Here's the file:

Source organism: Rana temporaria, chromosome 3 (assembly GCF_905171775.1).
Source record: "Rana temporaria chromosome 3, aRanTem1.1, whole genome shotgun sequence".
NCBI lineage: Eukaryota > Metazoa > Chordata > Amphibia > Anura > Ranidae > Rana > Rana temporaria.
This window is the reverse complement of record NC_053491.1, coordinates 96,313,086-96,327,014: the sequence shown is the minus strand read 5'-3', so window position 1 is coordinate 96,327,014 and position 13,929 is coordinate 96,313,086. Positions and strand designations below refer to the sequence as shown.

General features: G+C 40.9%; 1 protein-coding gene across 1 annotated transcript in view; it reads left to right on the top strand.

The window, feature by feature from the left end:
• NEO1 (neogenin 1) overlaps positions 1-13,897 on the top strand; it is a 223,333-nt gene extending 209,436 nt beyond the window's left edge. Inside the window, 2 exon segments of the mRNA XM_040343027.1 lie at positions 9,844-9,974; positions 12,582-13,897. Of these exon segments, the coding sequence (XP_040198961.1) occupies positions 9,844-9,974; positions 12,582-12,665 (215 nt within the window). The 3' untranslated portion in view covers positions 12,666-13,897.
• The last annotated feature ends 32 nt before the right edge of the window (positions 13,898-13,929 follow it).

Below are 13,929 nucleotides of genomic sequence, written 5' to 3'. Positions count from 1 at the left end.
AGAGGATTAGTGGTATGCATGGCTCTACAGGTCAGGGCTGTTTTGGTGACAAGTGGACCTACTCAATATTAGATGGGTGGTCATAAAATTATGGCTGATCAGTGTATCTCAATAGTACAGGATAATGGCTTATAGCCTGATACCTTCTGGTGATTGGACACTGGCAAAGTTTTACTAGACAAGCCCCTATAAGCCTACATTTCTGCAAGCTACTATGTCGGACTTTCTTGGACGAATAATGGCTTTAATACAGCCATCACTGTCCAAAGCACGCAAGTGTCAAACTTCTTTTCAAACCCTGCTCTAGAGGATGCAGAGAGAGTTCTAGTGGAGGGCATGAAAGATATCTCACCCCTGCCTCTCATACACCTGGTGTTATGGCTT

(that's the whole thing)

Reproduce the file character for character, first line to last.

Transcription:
Source organism: Rana temporaria, chromosome 3 (assembly GCF_905171775.1).
Source record: "Rana temporaria chromosome 3, aRanTem1.1, whole genome shotgun sequence".
NCBI lineage: Eukaryota > Metazoa > Chordata > Amphibia > Anura > Ranidae > Rana > Rana temporaria.
This window is the reverse complement of record NC_053491.1, coordinates 96,313,086-96,327,014: the sequence shown is the minus strand read 5'-3', so window position 1 is coordinate 96,327,014 and position 13,929 is coordinate 96,313,086. Positions and strand designations below refer to the sequence as shown.

General features: G+C 40.9%; 1 protein-coding gene across 1 annotated transcript in view; it reads left to right on the top strand.

The window, feature by feature from the left end:
• NEO1 (neogenin 1) overlaps positions 1-13,897 on the top strand; it is a 223,333-nt gene extending 209,436 nt beyond the window's left edge. Inside the window, 2 exon segments of the mRNA XM_040343027.1 lie at positions 9,844-9,974; positions 12,582-13,897. Of these exon segments, the coding sequence (XP_040198961.1) occupies positions 9,844-9,974; positions 12,582-12,665 (215 nt within the window). The 3' untranslated portion in view covers positions 12,666-13,897.
• The last annotated feature ends 32 nt before the right edge of the window (positions 13,898-13,929 follow it).

Below are 13,929 nucleotides of genomic sequence, written 5' to 3'. Positions count from 1 at the left end.
AGAGGATTAGTGGTATGCATGGCTCTACAGGTCAGGGCTGTTTTGGTGACAAGTGGACCTACTCAATATTAGATGGGTGGTCATAAAATTATGGCTGATCAGTGTATCTCAATAGTACAGGATAATGGCTTATAGCCTGATACCTTCTGGTGATTGGACACTGGCAAAGTTTTACTAGACAAGCCCCTATAAGCCTACATTTCTGCAAGCTACTATGTCGGACTTTCTTGGACGAATAATGGCTTTAATACAGCCATCACTGTCCAAAGCACGCAAGTGTCAAACTTCTTTTCAAACCCTGCTCTAGAGGATGCAGAGAGAGTTCTAGTGGAGGGCATGAAAGATATCTCACCCCTGCCTCTCATACACCTGGTGTTATGGCTT